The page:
The Federal Circuit confirmed that a prior use constitutes an invalidating “public use” only if “the purported use: (1) was accessible to the public; or (2) was commercially exploited.”10 The Federal Circuit further confirmed that determining “public accessibility” is a fact-intensive inquiry11 that considers, among other things, “the nature of the activity that occurred in public; the public access to and knowledge of the public use; [and] whether there was any confidentiality obligation imposed on persons who observed the use.”12
The same standard for “public accessibility” applies regardless of whether the patentee or—as was the case inDey v. Sunovion—an unaffiliated third party was responsible for the alleged use. The Federal Circuit observed that “[a]lthough prior uses are often carried out by or at the direction of the inventor-patentee, we have held that ‘third party prior use accessible to the public is a section 102(b) bar.’”13 The panel emphasized that:
[e]ven in the case of third-party uses, being “accessible to the public” still requires public availability; secret or confidential third-party uses do not invalidate later-filed patents.14
The Federal Circuit also took the opportunity to reiterate that the lack of a formal confidentiality agreement between Sunovion and the study subjects “does not automatically transform Sunovion's clinical trial into a public use.”15 Indeed, the Federal Circuit has “never required a formal confidentiality agreement to show non-public use.”16 And in the absence of such an agreement, a court must “simply ask whether there were circumstances creating a similar expectation of secrecy.”17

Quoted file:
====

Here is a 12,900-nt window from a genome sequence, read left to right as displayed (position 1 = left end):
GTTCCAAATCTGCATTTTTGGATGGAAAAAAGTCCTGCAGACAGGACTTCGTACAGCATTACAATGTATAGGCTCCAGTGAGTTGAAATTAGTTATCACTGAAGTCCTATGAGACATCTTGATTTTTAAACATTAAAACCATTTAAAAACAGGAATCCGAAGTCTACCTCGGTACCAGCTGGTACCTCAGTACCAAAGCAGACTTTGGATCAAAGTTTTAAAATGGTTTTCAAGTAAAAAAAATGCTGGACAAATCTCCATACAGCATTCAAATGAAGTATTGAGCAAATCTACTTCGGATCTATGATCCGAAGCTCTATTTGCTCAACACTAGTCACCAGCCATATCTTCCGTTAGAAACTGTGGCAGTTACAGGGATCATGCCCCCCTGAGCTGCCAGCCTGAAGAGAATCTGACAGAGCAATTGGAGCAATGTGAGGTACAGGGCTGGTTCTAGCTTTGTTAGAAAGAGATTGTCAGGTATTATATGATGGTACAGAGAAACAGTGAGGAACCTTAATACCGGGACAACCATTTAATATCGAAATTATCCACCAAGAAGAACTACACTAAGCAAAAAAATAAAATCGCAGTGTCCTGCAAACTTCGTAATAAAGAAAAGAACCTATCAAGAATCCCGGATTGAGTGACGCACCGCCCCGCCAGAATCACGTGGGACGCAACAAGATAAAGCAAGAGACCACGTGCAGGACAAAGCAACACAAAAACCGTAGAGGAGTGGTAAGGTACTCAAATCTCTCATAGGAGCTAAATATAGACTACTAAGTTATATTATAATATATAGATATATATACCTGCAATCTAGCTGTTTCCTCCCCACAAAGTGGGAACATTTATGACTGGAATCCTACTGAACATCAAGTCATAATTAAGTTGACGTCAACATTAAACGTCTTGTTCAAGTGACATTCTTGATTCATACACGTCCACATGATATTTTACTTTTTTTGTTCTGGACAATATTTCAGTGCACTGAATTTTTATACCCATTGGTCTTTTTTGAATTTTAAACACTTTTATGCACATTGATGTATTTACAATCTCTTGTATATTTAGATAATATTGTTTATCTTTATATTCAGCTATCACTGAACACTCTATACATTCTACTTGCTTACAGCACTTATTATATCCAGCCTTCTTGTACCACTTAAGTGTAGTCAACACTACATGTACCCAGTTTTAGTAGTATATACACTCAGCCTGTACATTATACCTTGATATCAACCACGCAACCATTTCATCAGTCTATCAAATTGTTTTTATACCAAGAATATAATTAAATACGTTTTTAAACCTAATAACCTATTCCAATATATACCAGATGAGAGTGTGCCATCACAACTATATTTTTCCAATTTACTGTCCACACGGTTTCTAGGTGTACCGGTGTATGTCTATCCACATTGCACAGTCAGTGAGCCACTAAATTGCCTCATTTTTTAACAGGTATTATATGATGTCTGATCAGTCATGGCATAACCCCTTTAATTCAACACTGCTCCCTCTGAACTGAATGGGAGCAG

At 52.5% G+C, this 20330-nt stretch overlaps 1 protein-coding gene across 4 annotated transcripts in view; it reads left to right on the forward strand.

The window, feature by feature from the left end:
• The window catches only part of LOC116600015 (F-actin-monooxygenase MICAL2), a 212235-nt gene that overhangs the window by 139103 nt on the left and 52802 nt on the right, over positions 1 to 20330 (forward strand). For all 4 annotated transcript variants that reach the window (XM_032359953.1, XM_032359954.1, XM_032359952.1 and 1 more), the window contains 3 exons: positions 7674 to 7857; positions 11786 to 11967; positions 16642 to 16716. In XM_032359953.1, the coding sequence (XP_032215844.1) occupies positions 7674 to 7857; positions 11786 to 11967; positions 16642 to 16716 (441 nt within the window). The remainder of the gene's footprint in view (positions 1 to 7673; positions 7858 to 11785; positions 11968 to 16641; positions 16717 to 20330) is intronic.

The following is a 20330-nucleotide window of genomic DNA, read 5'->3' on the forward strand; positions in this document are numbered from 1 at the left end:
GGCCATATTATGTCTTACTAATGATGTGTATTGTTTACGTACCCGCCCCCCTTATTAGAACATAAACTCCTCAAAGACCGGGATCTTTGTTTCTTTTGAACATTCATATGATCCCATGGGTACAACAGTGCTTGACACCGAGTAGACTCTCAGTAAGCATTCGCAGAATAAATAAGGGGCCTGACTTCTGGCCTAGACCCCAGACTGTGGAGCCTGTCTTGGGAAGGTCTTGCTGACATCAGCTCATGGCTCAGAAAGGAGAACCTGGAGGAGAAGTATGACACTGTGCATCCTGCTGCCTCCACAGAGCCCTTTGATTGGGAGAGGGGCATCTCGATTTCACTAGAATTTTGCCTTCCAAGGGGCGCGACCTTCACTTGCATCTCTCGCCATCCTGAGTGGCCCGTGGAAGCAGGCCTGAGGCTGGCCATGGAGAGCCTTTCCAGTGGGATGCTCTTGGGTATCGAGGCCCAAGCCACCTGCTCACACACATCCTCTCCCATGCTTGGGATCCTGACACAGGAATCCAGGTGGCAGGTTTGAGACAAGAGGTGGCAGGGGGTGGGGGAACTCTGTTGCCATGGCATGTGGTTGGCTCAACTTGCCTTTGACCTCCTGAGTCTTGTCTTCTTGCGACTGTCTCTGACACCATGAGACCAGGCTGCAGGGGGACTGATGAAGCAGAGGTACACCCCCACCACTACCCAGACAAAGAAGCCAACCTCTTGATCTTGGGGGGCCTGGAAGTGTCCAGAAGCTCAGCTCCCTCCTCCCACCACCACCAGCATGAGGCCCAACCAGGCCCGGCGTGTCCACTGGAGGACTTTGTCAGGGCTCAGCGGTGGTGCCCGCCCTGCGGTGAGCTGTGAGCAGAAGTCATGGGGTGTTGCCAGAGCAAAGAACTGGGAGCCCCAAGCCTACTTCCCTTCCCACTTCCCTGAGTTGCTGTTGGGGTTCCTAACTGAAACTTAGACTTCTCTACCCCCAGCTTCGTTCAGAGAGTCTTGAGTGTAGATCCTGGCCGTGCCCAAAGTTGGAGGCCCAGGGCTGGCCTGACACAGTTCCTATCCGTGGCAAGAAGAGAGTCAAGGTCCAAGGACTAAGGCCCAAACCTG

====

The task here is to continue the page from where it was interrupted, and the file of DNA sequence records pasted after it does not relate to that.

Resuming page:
In addition to confirming the fact-intensive nature of §102(b)’s “accessibility” inquiry, the Federal Circuit also put to rest certain “misconceptions” relied on by Sunovion and the district court regarding the scope of the public-use defense.18
Patentee Dey exercised no control over Sunovion's clinical study. And study participants owed no obligation of confidentiality to Dey. The district court seized on those undisputed facts—and Federal Circuit opinions stating that a “[p]ublic use includes ‘any use of [the claimed] invention by a person other than the inventor who is under no limitation, restriction or obligation of secrecy to the inventor’”19—to invalidate Dey's patents.
The Federal Circuit clarified that those statements were “not meant to apply to third-party use cases,” because “[i]f they did, any unaffiliated third-party use, no matter how secret, would necessarily invalidate a patent because such uses are, by definition, made by persons not owing a duty of secrecy “to the inventor.”20 Instead, the “adequacy of the confidentiality guarantees” requires looking at the actions of the party in control of the allegedly invalidating prior use.21